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Photo: Joe Raedle / Getty

A California federal judge's injunction on the termination of DACA initially seemed a victory for the left, but it has complicated DACA negotiations on the Hill. Some Republicans are taking advantage of the decision to soften the March 5 deadline.

The bottom line: The injunction, won last month by California Attorney General Xavier Becerra, allows DACA renewals to continue — so that's what will happen if no deal is reached by March 5. U.S. Attorney General Jeff Sessions has appealed the order, but until the Supreme Court's decision, DHS will continue to renew DACA visas.

The catch: Democratic senators, including Minority Whip Dick Durbin, say the injunction doesn't offer a permanent solution, but only creates more uncertainty over the DACA deadline.

The issue:

What about the dreamers?

  1. As of Jan. 15, DACA recipients whose visas are about to expire can apply for renewal. People who have never filed for DACA before, but could be eligible, can't apply.
  2. The renewal process takes months, and some recipients whose DACA was set to expire no later than March 5 were unable to renew their DACA protection before Oct. 5 — the deadline set by Sessions.
  3. Even if they apply now, these DACA recipients are at risk of not receiving their new cards before their current cards expire.
  4. Employers will be forced by law to terminate any DACA recipients whose visas expire. Those dreamers would then be subject to deportation just like any other undocumented immigrant.
  5. If they choose to stay in the U.S. undocumented, immigrants previously protected by DACA could have a harder time attaining legal status in the future.
The politics:

Democrats: Multiple Democratic Senate aides told Axios that they want a solution as soon as possible, and are acting as if March 5 were the final deadline.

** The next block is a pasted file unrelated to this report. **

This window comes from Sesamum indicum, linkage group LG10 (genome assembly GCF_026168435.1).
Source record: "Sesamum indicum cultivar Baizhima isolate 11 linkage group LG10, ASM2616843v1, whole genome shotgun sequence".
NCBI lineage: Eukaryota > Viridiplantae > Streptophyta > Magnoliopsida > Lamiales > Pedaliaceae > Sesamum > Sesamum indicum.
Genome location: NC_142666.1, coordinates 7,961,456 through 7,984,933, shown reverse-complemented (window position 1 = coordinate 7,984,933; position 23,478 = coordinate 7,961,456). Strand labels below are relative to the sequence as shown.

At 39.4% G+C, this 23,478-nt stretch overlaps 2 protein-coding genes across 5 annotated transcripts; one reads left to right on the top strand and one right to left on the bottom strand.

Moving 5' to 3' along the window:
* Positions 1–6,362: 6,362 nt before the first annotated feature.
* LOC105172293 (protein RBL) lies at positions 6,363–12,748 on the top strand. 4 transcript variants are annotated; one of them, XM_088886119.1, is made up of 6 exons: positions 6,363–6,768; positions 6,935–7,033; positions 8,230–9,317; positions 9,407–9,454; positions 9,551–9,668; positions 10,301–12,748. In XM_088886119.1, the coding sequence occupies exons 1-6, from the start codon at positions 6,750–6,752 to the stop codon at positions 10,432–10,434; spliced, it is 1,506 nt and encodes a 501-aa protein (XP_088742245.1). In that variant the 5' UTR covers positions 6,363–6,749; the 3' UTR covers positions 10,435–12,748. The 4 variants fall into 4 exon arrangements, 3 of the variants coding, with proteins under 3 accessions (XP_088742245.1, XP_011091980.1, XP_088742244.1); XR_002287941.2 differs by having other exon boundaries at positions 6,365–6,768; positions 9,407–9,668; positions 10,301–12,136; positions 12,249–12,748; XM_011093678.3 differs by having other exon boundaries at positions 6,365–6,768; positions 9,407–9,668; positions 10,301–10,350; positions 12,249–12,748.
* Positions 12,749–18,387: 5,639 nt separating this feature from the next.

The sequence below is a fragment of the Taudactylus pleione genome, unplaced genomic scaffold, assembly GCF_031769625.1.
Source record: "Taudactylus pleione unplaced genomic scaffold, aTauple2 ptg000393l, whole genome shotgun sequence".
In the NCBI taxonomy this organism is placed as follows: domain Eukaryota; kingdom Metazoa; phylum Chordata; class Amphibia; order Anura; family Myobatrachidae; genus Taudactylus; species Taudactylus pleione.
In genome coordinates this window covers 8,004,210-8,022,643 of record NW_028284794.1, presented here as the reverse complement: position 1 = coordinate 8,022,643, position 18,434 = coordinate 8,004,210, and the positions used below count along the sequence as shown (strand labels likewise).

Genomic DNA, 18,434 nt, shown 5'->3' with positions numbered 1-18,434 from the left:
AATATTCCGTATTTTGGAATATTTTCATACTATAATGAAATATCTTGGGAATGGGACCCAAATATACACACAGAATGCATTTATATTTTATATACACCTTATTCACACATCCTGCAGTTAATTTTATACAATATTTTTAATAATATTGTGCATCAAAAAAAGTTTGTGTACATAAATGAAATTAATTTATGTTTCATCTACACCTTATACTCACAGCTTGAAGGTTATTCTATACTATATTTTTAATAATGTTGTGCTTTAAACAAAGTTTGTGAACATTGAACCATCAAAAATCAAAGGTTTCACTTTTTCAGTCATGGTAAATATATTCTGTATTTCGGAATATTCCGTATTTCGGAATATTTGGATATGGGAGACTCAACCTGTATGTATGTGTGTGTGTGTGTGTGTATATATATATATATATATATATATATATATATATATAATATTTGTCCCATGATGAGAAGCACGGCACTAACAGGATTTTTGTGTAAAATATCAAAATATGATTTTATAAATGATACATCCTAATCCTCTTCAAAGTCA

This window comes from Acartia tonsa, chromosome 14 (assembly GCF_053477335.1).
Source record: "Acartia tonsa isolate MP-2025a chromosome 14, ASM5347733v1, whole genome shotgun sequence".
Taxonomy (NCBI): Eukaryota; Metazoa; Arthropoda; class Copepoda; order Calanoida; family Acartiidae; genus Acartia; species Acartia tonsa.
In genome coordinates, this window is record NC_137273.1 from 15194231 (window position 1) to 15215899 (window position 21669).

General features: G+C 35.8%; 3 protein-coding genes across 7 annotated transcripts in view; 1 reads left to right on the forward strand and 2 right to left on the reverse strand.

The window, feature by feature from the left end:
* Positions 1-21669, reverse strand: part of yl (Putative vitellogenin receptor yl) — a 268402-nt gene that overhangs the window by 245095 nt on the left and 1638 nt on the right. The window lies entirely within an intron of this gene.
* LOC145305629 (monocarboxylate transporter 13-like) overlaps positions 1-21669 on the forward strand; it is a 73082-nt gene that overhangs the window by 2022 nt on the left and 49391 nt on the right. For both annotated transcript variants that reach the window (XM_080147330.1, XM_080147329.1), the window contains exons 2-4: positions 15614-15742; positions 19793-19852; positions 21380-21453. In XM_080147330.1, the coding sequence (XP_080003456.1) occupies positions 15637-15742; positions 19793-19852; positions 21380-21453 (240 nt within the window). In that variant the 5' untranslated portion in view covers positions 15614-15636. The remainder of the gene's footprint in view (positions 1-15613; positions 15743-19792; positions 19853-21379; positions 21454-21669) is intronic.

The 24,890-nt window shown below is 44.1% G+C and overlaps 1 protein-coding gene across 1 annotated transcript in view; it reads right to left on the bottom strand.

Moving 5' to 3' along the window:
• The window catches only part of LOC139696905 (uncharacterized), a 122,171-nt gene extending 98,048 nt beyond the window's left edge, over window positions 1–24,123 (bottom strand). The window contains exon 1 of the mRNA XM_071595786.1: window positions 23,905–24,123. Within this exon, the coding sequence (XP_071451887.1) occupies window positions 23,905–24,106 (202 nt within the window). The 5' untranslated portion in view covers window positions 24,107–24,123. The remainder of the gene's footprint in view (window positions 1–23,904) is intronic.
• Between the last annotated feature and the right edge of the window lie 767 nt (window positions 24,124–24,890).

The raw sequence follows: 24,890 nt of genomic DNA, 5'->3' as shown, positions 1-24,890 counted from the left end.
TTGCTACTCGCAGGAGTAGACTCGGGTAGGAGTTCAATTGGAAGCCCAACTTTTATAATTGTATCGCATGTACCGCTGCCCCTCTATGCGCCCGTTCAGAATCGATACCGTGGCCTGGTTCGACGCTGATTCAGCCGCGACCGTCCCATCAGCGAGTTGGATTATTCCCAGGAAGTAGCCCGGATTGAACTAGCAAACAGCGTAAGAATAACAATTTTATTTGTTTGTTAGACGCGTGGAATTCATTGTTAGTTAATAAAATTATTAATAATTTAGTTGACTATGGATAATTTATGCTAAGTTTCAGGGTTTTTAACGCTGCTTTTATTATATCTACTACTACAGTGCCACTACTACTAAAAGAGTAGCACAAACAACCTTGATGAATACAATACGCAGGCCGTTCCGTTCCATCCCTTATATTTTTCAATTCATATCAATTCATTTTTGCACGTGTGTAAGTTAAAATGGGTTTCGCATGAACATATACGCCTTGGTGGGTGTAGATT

• “The Administration has already declared DACA unconstitutional, and is currently using every legal option to defend its repeal of the program in court. It’s just not credible for the Administration or others to try to argue it the other way now—Dreamers need permanent protection now," Durbin spokesman Ben Marter told Axios.
  • Sen. Chris Coons said on a media call that it's possible that the March 5 deadline could be pushed back through court maneuvering, but he added, "I think our best course is to act as if the March 5th deadline is the real deadline and stop playing with the lives of hundreds of thousands of young people.”

Republicans: One GOP Senate aide told Axios that the injunction was a convenient excuse for Republicans to put off a DACA deal. Other Republican aides said there was still an appetite for resolving the issue by March 5.

McConnell's promise: Whether or not March 5 really means anything, Senate Majority Leader Mitch McConnell promised an open floor debate on DACA, and a vote is expected.

  • One senior GOP aide told Axios that "there is no indication that the Leader is changing his commitment to floor access to a border security and immigration package."
  • The Coons-McCain bipartisan bill will likely be a starting point for the debate. Even if the Senate is able to reach an agreement on protecting DACA, House Speaker Paul Ryan could decide not to bring it to the floor for a vote.

Go deeper

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Inauguration Day dashboard

U.S. Capitol and stage are lit at sunrise ahead of the inauguration of Joe Biden. Photo: Patrick Semansky - Pool/Getty Images

President Biden has delivered his inaugural address at the Capitol, calling for an end to the politics as total war but warning that "we have far to go" to heal the country.

What's next: Biden has arrived at the White House and he will sign executive orders and other presidential actions.

41 mins ago - Podcasts

Podcast: After the Biden inaugural

Joe Biden was sworn in today as America's 46th president in an inauguration unlike any other in modern history.

Axios Re:Cap goes deeper into the speech, the atmosphere and what it all tells us about the incoming administration, with Axios political reporters Hans Nichols and Alexi McCammond.

Biden embarks on a consequential presidency

Photo illustration: Sarah Grillo/Axios. Photo: Joe Raedle/Getty Images

Donald Trump tried everything to delegitimize the rival who vanquished him. In reality, he's set Joe Biden on course to be a far more consequential U.S. president than he might otherwise have become.

The big picture: President Biden now confronts not just a pandemic, but massive political divisions and an assault on truth — and the aftermath of the assault on the Capitol two weeks ago that threatened democracy itself.